I used 180 grain Fusion in a 30-06 on PG in 2011 and I highly recommend not to use it.
It killed all my animals, but the bullets didn't do as well as I like at all.
Specially considering all shots were clean broadside shots.
It worked great on Springbok and Impala with DRT, but the penetration and damage on Black Wildebeest, Kudu and Gemsbok was lacklusters.
I would imagine that the 150 grain Fusion in a 308 will do even worse.
I think it is a good bullet for smaller PG and Whitetails, but not for the bigger PG.
There are way better factory ammo for the 308 to use on PG in my opinion.
wow, killed all the animals but you didn't like the performance? sorry, if they expanded the way they we're designed too, then where's the complaint? sounds to me like they did their job. then again, I question your statements while packing up Remington core lokt for coyote hunt. I like the energy dump theory, and to date it has served me just fine.
View attachment 063-2.jpg
Perfectly broadside at 80 meters calmly grazing.
You see the entrance hole.
Ran 200+ meters with no blood on the ground and no exit wound.
No bones but one rib hit.
View attachment 005-1-3.jpg
Perfectly broadside at 160 meters. Hit him in the center of the golden triangle.
No exit wound and it took 20-25 secs till he stayed down. Was not able to shoot follow up shots because of heavy bushes between me and the animal.
I doubt the bullet is designed for anything larger/heavier than Whitetail deer.
They call it a bonded bullet, but I get better results from a 180 grain standard cup and core Lapua Mega bullet.
I even get better results with a 155 grain Lapua Mega bullet in my 6.5x55 on Red deer and Fallow deer than I did with the 180 grain Fusion in 30-06.
You might like the energy dump theory, but I prefer to have plenty of penetration and get a exit wound.
I didn't want to risk a quartering shot on larger PG with that bullet when I saw the results from perfect broadside shots with nothing more than a rib hit.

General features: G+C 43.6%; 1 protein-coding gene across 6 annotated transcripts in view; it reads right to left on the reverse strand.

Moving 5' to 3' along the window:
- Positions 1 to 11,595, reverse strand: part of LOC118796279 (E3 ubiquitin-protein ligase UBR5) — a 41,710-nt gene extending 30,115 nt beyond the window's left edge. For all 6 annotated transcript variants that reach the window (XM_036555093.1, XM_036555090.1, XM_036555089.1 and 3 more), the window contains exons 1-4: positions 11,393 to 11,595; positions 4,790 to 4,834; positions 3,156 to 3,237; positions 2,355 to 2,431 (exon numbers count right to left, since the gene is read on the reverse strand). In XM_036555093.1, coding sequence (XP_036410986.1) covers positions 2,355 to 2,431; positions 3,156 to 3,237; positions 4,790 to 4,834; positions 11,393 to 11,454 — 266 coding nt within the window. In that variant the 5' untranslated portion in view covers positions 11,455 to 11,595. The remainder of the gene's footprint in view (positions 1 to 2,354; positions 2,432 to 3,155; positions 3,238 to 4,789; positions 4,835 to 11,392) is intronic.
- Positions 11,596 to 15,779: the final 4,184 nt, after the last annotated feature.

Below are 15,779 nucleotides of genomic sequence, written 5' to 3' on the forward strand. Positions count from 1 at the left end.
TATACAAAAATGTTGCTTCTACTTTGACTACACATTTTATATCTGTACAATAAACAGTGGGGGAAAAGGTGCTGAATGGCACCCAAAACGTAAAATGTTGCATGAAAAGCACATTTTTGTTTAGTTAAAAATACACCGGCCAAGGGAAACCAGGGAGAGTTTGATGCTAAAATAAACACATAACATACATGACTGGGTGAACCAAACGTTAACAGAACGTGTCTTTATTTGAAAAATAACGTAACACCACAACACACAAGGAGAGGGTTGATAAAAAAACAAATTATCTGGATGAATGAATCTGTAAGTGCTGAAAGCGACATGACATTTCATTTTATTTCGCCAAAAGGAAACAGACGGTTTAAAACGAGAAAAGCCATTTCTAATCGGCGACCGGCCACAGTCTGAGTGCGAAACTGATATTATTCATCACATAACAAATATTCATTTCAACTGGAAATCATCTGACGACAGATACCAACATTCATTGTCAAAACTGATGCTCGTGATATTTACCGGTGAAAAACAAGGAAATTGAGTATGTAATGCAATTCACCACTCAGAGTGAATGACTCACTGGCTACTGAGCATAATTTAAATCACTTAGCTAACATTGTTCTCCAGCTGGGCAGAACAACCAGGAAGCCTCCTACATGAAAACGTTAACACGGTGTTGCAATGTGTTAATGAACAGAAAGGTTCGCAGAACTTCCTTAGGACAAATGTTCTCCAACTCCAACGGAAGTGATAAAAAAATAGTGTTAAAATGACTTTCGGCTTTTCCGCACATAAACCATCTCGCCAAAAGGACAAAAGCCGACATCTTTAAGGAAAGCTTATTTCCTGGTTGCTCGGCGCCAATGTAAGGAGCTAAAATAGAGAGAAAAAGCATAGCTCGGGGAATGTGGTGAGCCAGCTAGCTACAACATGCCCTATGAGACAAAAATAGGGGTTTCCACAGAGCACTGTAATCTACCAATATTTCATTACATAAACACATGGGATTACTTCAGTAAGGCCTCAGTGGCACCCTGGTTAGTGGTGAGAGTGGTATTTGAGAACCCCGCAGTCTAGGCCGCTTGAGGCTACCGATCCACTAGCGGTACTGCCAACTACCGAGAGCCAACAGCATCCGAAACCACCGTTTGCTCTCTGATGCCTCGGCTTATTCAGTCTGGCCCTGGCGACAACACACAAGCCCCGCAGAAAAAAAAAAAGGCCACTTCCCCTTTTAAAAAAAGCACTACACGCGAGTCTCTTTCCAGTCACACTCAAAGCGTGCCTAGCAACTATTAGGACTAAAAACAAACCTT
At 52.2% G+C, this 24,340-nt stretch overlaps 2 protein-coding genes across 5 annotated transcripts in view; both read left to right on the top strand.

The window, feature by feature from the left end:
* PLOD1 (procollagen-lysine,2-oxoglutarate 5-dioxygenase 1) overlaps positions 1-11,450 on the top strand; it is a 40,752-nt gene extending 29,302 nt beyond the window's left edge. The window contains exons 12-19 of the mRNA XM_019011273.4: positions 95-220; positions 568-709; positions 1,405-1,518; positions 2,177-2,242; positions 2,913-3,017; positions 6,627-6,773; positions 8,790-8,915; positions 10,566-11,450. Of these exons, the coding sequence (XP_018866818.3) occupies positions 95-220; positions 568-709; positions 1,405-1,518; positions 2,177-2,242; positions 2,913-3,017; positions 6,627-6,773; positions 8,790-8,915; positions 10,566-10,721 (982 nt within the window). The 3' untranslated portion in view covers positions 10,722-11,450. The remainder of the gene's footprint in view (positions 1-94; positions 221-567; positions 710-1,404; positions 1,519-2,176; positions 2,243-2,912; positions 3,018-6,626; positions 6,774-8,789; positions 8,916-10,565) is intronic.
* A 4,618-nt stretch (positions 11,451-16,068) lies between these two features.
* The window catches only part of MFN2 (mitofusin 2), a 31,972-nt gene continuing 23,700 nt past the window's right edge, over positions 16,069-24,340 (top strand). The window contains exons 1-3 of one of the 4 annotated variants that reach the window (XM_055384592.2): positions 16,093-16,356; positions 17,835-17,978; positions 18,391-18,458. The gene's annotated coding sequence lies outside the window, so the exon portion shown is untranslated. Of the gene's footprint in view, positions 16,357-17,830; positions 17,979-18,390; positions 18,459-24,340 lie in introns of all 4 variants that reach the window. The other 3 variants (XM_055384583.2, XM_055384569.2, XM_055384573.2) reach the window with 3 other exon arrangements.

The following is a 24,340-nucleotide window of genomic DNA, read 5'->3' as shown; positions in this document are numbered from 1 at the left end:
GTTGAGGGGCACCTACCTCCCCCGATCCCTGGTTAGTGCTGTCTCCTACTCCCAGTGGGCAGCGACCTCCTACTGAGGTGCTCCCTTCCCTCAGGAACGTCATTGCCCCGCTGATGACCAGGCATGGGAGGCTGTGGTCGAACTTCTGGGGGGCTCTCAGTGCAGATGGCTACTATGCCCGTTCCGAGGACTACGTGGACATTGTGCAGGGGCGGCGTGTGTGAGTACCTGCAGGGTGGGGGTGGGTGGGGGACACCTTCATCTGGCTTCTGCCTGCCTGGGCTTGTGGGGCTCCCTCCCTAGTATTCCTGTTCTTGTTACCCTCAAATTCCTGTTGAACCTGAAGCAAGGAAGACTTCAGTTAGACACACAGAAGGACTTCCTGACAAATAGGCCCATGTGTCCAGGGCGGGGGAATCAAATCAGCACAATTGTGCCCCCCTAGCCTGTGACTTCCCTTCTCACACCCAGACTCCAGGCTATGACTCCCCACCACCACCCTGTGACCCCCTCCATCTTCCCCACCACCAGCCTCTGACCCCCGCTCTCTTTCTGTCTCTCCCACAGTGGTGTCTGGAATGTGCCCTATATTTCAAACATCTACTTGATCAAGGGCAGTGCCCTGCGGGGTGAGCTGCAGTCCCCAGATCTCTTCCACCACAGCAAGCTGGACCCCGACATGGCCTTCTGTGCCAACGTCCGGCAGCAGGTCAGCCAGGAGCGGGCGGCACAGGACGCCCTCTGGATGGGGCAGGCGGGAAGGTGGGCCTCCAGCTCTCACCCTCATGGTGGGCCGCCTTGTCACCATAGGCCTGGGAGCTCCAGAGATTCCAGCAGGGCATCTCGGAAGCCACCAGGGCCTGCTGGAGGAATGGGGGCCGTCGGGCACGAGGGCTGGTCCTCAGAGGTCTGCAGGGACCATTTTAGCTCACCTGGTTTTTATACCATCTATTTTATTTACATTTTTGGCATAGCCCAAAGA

Fusion projectiles seem to have a feeble track record for penetration.
Nobody I know here in Alaska uses them, that I know of.
My vote is with those who suggest tougher projectiles for Africa, and with those who prefer an exit wound, "blood out/ air in".
As per my personal experience, for thin skinned game, I like Hornady RNSP (and "solid" where applicable, IE: Klipspringer, geese, etc, etc), also Nosler Partition and for the Record, Remington Core-Lokt, in that order.
HOWEVER, for larger animals (moose, bear, eland, guldang wilderbeests, etc), only use these "old fashioned bullets" in HEAVY FOR CALIBER weights, the .308 possibly can't shoot them well over about 165 gr (accuracy, magazine length, etc).
A PH friend of mine (John Luyt / Duke Safaris) keeps a .308 for clients to use and he culls with it.
His load for client's to use is the 180 gr A-Frame but, that bullet is reportedly not accurate in all .308 rifles.
Perhaps the 150 or 165 grain TXS and TTSX or whatever they're called, might be the thing for your son's .308?, you can reportedly use lighter weights/higher velocity with these, than with the bullets I recommend, indeed the TXS / TSSX possibly have to go fast or not expand, due to their lead-free, monolithic hard metal composition.
Nowegianwoods has sacked quite a bit of game with them and he recommends them highly.
Others have had good luck with them as well but, I notice they primarily use them in lighter weight for their calibers and thereby drive them at relatively high velocity and as such, they reportedly penetrate very well indeed, due to their "toughness".
Light weight rather soft bullets are not the best tool in your box for taking large/tough animals like some of the African PG species.
IMO and articles read, bullets are not made to provide exit wounds unless they are solids. If they do their job on the inside, they are to come to rest inside the skin on the opposite side.
Fusions never grouped well for me and I haven't read articles about them in hunting situations. If they group in your son's gun and you have confidence in them use them. Just remember, it is all about "SHOT PLACEMENT."
If you don't get much time to study "Shot Placement" on African game, Boddington and many Ouftitters/PH's will tell you to take the shoulder shot.
Hope you two enjoy the safari.
"A Dream can be relived, again and again in Africa."
A load with 165 grain Norma Oryx that is a properly bonded bullet that is rather soft, but holds properly together.
Resulting in a big and reliable expansion. It is a bullet that fits the energy dump theory well, but since it sheds very little weight, it still penetrates much better than the Fusion.